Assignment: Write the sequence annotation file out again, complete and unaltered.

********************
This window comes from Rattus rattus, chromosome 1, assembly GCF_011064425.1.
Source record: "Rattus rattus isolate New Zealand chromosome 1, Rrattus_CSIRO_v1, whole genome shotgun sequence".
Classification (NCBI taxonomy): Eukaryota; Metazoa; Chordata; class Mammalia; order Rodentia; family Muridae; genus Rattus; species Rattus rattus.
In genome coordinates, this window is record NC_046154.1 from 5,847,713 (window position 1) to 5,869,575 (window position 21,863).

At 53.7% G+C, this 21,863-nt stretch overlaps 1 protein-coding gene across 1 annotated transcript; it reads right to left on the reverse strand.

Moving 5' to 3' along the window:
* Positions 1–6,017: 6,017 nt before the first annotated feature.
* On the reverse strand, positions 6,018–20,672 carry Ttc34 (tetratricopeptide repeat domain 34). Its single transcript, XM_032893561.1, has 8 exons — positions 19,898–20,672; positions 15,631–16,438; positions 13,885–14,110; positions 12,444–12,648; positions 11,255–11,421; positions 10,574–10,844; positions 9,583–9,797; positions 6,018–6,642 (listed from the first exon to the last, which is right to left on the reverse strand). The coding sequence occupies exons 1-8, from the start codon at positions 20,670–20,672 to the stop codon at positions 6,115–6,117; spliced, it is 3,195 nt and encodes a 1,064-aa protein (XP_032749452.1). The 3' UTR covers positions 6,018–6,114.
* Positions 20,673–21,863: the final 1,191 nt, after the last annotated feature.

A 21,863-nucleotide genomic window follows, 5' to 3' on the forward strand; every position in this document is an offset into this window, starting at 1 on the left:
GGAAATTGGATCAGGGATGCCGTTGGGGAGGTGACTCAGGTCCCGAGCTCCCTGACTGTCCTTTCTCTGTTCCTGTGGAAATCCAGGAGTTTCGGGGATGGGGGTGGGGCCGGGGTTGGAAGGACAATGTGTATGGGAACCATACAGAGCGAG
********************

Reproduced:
This window comes from Rattus rattus, chromosome 1, assembly GCF_011064425.1.
Source record: "Rattus rattus isolate New Zealand chromosome 1, Rrattus_CSIRO_v1, whole genome shotgun sequence".
Classification (NCBI taxonomy): Eukaryota; Metazoa; Chordata; class Mammalia; order Rodentia; family Muridae; genus Rattus; species Rattus rattus.
In genome coordinates, this window is record NC_046154.1 from 5,847,713 (window position 1) to 5,869,575 (window position 21,863).

At 53.7% G+C, this 21,863-nt stretch overlaps 1 protein-coding gene across 1 annotated transcript; it reads right to left on the reverse strand.

Moving 5' to 3' along the window:
* Positions 1–6,017: 6,017 nt before the first annotated feature.
* On the reverse strand, positions 6,018–20,672 carry Ttc34 (tetratricopeptide repeat domain 34). Its single transcript, XM_032893561.1, has 8 exons — positions 19,898–20,672; positions 15,631–16,438; positions 13,885–14,110; positions 12,444–12,648; positions 11,255–11,421; positions 10,574–10,844; positions 9,583–9,797; positions 6,018–6,642 (listed from the first exon to the last, which is right to left on the reverse strand). The coding sequence occupies exons 1-8, from the start codon at positions 20,670–20,672 to the stop codon at positions 6,115–6,117; spliced, it is 3,195 nt and encodes a 1,064-aa protein (XP_032749452.1). The 3' UTR covers positions 6,018–6,114.
* Positions 20,673–21,863: the final 1,191 nt, after the last annotated feature.

A 21,863-nucleotide genomic window follows, 5' to 3' on the forward strand; every position in this document is an offset into this window, starting at 1 on the left:
GGAAATTGGATCAGGGATGCCGTTGGGGAGGTGACTCAGGTCCCGAGCTCCCTGACTGTCCTTTCTCTGTTCCTGTGGAAATCCAGGAGTTTCGGGGATGGGGGTGGGGCCGGGGTTGGAAGGACAATGTGTATGGGAACCATACAGAGCGAG